St. Clement's Church (Klemens Kirke) is a parish church located in the village of Klemensker on the Danish island of Bornholm. Completed in 1882 in the Historicist style, it replaces an earlier Romanesque church from the 14th century or earlier. Today the church is noteworthy for works contributed by the Bornholm artist Paul Høm. Many items of inventory from the old church can now be seen in the Bornholm Museum. The church is named after St. Clement of Rome, Latin: Clemens Romanus, as documented in early references from 1335.
Several runestones have been found in the vicinity. They probably date from the 11th century when a wooden church may have stood on the site. Now standing on the south side of the church, the Lundhøj Stone (found in 1819 as a bridge over a brook) is 2.74 meters tall. There are many other fragments of runestones bearing one or two words, some forming part of the churchyard wall.References:
Hluboká Castle (Schloss Frauenberg) is considered one of the most beautiful castles in the Czech Republic. In the second half of the 13th century, a Gothic castle was built at the site. During its history, the castle was rebuilt several times. It was first expanded during the Renaissance period, then rebuilt into a Baroque castle at the order of Adam Franz von Schwarzenberg in the beginning of the 18th century. It reached its current appearance during the 19th century, when Johann Adolf II von Schwarzenberg ordered the reconstruction of the castle in the romantic style of England's Windsor Castle.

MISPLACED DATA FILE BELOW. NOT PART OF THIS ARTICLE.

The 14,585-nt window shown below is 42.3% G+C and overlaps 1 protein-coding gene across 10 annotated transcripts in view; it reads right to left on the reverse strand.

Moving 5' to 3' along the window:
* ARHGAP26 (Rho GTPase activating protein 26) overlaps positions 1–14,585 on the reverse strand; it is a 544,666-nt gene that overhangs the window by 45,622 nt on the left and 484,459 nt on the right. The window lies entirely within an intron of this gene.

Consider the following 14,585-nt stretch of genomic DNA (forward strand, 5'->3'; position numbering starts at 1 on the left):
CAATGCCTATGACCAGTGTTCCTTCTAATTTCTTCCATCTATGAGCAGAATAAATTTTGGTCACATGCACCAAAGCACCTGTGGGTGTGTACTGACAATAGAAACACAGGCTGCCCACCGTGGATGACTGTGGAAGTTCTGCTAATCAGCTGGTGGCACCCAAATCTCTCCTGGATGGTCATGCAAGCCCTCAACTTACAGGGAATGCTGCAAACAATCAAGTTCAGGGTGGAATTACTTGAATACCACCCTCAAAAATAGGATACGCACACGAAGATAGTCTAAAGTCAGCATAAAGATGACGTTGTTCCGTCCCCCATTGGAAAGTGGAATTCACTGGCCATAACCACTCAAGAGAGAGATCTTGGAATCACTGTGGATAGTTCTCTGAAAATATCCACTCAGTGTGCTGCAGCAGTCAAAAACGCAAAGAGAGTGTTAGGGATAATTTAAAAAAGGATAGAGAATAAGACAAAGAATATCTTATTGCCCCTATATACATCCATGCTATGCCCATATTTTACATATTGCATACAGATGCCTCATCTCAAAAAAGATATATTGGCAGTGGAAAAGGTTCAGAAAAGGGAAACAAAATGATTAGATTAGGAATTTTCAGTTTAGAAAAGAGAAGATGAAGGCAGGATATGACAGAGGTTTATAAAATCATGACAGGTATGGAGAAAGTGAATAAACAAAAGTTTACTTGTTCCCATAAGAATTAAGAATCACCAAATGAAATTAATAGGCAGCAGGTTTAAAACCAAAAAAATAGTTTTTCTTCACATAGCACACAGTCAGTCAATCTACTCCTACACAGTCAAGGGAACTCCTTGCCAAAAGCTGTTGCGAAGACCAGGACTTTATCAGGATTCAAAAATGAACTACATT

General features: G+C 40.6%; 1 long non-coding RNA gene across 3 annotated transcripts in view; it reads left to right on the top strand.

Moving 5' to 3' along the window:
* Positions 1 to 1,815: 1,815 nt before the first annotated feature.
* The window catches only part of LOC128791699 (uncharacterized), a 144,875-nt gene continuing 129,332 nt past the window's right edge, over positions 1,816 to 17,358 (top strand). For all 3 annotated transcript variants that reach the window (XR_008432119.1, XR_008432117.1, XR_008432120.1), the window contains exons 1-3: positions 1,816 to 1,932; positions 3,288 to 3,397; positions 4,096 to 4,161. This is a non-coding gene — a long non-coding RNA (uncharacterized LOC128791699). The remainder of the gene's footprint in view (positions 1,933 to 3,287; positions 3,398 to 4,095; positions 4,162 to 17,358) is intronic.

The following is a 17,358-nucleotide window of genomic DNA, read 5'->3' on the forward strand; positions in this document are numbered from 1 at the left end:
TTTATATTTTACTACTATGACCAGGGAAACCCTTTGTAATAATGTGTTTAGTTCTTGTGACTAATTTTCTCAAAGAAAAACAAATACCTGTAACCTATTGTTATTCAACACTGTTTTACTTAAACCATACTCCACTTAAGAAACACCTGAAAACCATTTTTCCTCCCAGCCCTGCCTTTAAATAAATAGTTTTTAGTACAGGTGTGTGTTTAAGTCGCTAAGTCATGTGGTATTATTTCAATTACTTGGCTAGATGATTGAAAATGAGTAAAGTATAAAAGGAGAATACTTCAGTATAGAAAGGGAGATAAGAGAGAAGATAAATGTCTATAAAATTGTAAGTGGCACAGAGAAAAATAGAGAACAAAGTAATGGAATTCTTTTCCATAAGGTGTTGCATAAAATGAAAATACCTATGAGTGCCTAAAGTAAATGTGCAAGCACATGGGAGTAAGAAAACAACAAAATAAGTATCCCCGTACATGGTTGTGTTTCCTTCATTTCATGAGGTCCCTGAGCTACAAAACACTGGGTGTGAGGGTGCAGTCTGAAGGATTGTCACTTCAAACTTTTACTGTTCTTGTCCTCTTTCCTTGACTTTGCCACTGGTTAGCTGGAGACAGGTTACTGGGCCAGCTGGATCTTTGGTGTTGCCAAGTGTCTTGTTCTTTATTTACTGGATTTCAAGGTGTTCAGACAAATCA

The Schwarzenbergs lived in Hluboká until the end of 1939, when the last owner (Adolph Schwarzenberg) emigrated overseas to escape from the Nazis. The Schwarzenbergs lost all of their Czech property through a special legislative Act, the Lex Schwarzenberg, in 1947.
The original royal castle of Přemysl Otakar II from the second half of the 13th century was rebuilt at the end of the 16th century by the Lords of Hradec. It received its present appearance under Count Jan Adam of Schwarzenberg. According to the English Windsor example, architects Franz Beer and F. Deworetzky built a Romantic Neo-Gothic chateau, surrounded by a 1.9 square kilometres English park here in the years 1841 to 1871. In 1940, the castle was seized from the last owner, Adolph Schwarzenberg by the Gestapo and confiscated by the government of Czechoslovakia after the end of World War II. The castle is open to public. There is a winter garden and riding-hall where the Southern Bohemian gallery exhibitions have been housed since 1956.